Apple rules out special dividend

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Apple CEO Tim Cook (AAPL) on Tuesday downplayed the possibility that the tech giant could offer its shareholders a special dividend due to recent changes to the US corporate tax code that allowed companies to repatriate global cash at a lower tax rate, a key provision in President Trump's tax reform plan. But didn't giving any other specifics. "Annual increases in the dividend [are] something that this board and this management team is committed to doing", he said.

The shareholders also asked Apple to reconsider its rules for shareholders to nominate directors, which say that a group of no more than 20 shareholders must hold 3% of Apple's stock in order to nominate a director for one of the eight director positions.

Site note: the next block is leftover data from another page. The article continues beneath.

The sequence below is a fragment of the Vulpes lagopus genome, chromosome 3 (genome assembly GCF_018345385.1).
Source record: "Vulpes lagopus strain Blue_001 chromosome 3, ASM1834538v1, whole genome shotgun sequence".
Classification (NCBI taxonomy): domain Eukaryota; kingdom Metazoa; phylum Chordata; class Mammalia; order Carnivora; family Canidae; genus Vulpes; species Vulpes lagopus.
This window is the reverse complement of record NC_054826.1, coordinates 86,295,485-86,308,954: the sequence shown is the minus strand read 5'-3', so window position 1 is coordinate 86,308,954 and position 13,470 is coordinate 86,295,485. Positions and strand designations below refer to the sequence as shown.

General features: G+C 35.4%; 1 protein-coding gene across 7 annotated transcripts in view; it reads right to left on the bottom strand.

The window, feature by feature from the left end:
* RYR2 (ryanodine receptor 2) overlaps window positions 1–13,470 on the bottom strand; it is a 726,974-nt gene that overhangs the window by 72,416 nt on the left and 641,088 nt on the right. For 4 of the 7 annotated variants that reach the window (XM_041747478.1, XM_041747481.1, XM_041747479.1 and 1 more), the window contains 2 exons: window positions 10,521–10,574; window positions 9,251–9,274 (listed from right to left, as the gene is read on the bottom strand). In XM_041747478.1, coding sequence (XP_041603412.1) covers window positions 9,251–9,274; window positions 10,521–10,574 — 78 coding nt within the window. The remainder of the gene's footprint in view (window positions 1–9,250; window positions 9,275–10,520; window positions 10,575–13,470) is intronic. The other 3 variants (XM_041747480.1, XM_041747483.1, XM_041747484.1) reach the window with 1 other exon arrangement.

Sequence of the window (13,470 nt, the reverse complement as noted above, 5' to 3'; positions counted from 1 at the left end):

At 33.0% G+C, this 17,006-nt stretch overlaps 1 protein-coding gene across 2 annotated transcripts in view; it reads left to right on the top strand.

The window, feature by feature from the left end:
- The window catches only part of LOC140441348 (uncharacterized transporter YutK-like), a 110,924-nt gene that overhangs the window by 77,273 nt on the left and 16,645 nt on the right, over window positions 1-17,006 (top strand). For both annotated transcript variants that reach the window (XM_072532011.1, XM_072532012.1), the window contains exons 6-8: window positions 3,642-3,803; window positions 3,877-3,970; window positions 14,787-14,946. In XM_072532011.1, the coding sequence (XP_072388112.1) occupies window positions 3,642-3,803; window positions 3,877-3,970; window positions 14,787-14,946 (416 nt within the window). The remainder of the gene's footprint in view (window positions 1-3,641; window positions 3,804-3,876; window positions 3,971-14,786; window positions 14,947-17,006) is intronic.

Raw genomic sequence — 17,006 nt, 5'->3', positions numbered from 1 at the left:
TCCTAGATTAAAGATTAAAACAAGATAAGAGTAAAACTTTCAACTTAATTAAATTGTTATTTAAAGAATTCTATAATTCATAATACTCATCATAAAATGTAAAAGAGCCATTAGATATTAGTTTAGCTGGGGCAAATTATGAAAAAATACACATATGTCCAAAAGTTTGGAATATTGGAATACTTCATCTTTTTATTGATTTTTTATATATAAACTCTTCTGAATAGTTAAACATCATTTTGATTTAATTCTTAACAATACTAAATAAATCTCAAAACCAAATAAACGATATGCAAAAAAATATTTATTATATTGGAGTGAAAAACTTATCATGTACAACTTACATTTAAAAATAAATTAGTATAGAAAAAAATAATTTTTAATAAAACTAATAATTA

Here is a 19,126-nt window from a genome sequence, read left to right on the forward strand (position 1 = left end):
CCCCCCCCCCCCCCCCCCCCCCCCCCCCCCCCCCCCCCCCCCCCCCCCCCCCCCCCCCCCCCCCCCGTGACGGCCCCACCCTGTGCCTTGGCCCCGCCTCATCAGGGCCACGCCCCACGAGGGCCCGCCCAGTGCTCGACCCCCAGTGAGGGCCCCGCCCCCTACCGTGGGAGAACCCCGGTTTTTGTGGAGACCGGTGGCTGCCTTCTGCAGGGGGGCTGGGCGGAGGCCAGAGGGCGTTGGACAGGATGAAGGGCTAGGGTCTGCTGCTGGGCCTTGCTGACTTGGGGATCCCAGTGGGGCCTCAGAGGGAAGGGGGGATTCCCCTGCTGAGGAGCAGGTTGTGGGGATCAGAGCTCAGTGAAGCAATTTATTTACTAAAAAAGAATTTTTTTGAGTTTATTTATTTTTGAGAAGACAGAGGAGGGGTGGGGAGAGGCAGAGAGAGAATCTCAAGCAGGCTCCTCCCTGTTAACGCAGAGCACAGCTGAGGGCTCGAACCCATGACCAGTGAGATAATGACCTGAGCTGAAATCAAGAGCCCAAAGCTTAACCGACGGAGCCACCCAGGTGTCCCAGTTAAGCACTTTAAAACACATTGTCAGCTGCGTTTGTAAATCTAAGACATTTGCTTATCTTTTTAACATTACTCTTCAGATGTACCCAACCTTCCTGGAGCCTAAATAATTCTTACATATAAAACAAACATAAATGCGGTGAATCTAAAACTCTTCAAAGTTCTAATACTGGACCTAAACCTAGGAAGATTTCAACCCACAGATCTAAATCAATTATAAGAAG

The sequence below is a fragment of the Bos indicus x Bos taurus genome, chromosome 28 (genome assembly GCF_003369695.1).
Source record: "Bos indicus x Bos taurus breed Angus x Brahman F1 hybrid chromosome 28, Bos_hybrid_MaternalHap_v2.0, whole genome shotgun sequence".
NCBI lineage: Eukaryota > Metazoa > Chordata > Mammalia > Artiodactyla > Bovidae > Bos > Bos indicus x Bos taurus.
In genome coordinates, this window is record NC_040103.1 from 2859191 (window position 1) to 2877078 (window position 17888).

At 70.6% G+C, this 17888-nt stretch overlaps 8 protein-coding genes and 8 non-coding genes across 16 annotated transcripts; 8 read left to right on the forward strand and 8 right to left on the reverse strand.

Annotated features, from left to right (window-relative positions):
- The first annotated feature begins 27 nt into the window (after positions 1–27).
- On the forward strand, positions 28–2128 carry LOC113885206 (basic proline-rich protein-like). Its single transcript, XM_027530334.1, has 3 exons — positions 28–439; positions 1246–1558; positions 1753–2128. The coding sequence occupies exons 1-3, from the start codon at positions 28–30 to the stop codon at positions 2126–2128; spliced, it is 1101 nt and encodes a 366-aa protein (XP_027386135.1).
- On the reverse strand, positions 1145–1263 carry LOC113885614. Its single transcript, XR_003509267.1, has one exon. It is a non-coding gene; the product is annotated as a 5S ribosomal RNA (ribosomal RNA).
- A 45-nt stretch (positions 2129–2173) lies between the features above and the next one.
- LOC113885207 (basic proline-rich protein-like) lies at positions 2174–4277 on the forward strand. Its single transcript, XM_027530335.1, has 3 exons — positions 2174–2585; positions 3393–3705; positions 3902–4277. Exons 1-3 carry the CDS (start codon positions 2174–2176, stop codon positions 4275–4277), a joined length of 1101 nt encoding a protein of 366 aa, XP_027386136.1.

"I don't think it helps the company and probably doesn't help long shareholders either". Spotify, the music streaming pioneer that Apple is trying to upstage, has more than 70 million subscribers. The company said last month it expects to pay roughly $38 billion in repatriation tax payments to bring that cash back to the U.S. But seeing as Apple's success has grown substantially over the past fifteen years, so has the interest that they've received.

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The shareholder meeting is a part of Apple's annual corporate schedule. As a reference point, Cook this past May said that revenue from Apple wearables was comparable to a Fortune 500 company.

"This was so bad for America", he said.

Opining on money and death and the iPhone X's 99 per cent customer satisfaction rate, Cook seems to aspire to see Apple's service play a hand in the dollar bill's demise, and indeed all forms of cash and coin, before departing to that great, big, evergreen oak-lined spaceship campus in the sky.

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